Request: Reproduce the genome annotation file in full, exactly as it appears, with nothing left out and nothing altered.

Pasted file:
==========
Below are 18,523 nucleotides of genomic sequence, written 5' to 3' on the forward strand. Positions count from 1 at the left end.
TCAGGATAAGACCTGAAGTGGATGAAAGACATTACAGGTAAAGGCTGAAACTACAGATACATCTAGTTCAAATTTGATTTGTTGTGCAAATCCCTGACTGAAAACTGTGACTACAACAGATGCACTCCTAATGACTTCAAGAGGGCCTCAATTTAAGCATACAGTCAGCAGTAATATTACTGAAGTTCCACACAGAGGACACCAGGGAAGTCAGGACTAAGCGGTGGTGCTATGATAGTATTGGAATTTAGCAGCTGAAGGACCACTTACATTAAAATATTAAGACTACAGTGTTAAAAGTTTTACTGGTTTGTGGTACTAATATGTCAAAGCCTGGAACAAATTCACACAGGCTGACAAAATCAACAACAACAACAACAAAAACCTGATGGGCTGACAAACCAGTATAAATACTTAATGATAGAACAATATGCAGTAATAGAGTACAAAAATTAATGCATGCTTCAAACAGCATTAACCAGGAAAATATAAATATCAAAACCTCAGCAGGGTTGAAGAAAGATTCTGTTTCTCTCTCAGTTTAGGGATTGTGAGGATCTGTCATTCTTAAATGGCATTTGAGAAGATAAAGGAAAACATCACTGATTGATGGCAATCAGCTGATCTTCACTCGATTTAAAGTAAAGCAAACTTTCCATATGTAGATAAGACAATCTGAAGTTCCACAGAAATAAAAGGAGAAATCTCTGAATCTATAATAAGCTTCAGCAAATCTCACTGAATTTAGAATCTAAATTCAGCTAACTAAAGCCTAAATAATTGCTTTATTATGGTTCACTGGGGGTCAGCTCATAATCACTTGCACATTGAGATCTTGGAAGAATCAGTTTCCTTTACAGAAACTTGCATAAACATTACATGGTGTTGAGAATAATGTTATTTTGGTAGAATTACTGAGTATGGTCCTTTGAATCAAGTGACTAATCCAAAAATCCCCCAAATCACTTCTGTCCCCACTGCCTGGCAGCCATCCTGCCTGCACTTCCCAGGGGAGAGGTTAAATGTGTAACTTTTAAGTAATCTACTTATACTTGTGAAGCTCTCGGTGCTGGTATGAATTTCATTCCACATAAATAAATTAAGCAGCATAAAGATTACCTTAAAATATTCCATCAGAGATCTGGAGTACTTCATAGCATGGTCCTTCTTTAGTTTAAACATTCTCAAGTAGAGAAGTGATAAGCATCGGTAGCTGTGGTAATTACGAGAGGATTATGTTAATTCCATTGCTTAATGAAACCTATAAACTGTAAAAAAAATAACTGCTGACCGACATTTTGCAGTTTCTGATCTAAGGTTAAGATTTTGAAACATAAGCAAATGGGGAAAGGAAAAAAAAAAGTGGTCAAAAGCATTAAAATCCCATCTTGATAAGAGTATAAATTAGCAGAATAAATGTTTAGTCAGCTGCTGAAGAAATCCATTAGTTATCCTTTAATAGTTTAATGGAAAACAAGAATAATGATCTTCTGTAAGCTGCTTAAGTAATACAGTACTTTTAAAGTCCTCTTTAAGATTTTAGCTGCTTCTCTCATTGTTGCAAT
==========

Below are 18,523 nucleotides of genomic sequence, written 5' to 3' on the forward strand. Positions count from 1 at the left end.
TCAGGATAAGACCTGAAGTGGATGAAAGACATTACAGGTAAAGGCTGAAACTACAGATACATCTAGTTCAAATTTGATTTGTTGTGCAAATCCCTGACTGAAAACTGTGACTACAACAGATGCACTCCTAATGACTTCAAGAGGGCCTCAATTTAAGCATACAGTCAGCAGTAATATTACTGAAGTTCCACACAGAGGACACCAGGGAAGTCAGGACTAAGCGGTGGTGCTATGATAGTATTGGAATTTAGCAGCTGAAGGACCACTTACATTAAAATATTAAGACTACAGTGTTAAAAGTTTTACTGGTTTGTGGTACTAATATGTCAAAGCCTGGAACAAATTCACACAGGCTGACAAAATCAACAACAACAACAACAAAAACCTGATGGGCTGACAAACCAGTATAAATACTTAATGATAGAACAATATGCAGTAATAGAGTACAAAAATTAATGCATGCTTCAAACAGCATTAACCAGGAAAATATAAATATCAAAACCTCAGCAGGGTTGAAGAAAGATTCTGTTTCTCTCTCAGTTTAGGGATTGTGAGGATCTGTCATTCTTAAATGGCATTTGAGAAGATAAAGGAAAACATCACTGATTGATGGCAATCAGCTGATCTTCACTCGATTTAAAGTAAAGCAAACTTTCCATATGTAGATAAGACAATCTGAAGTTCCACAGAAATAAAAGGAGAAATCTCTGAATCTATAATAAGCTTCAGCAAATCTCACTGAATTTAGAATCTAAATTCAGCTAACTAAAGCCTAAATAATTGCTTTATTATGGTTCACTGGGGGTCAGCTCATAATCACTTGCACATTGAGATCTTGGAAGAATCAGTTTCCTTTACAGAAACTTGCATAAACATTACATGGTGTTGAGAATAATGTTATTTTGGTAGAATTACTGAGTATGGTCCTTTGAATCAAGTGACTAATCCAAAAATCCCCCAAATCACTTCTGTCCCCACTGCCTGGCAGCCATCCTGCCTGCACTTCCCAGGGGAGAGGTTAAATGTGTAACTTTTAAGTAATCTACTTATACTTGTGAAGCTCTCGGTGCTGGTATGAATTTCATTCCACATAAATAAATTAAGCAGCATAAAGATTACCTTAAAATATTCCATCAGAGATCTGGAGTACTTCATAGCATGGTCCTTCTTTAGTTTAAACATTCTCAAGTAGAGAAGTGATAAGCATCGGTAGCTGTGGTAATTACGAGAGGATTATGTTAATTCCATTGCTTAATGAAACCTATAAACTGTAAAAAAAATAACTGCTGACCGACATTTTGCAGTTTCTGATCTAAGGTTAAGATTTTGAAACATAAGCAAATGGGGAAAGGAAAAAAAAAAGTGGTCAAAAGCATTAAAATCCCATCTTGATAAGAGTATAAATTAGCAGAATAAATGTTTAGTCAGCTGCTGAAGAAATCCATTAGTTATCCTTTAATAGTTTAATGGAAAACAAGAATAATGATCTTCTGTAAGCTGCTTAAGTAATACAGTACTTTTAAAGTCCTCTTTAAGATTTTAGCTGCTTCTCTCATTGTTGCAAT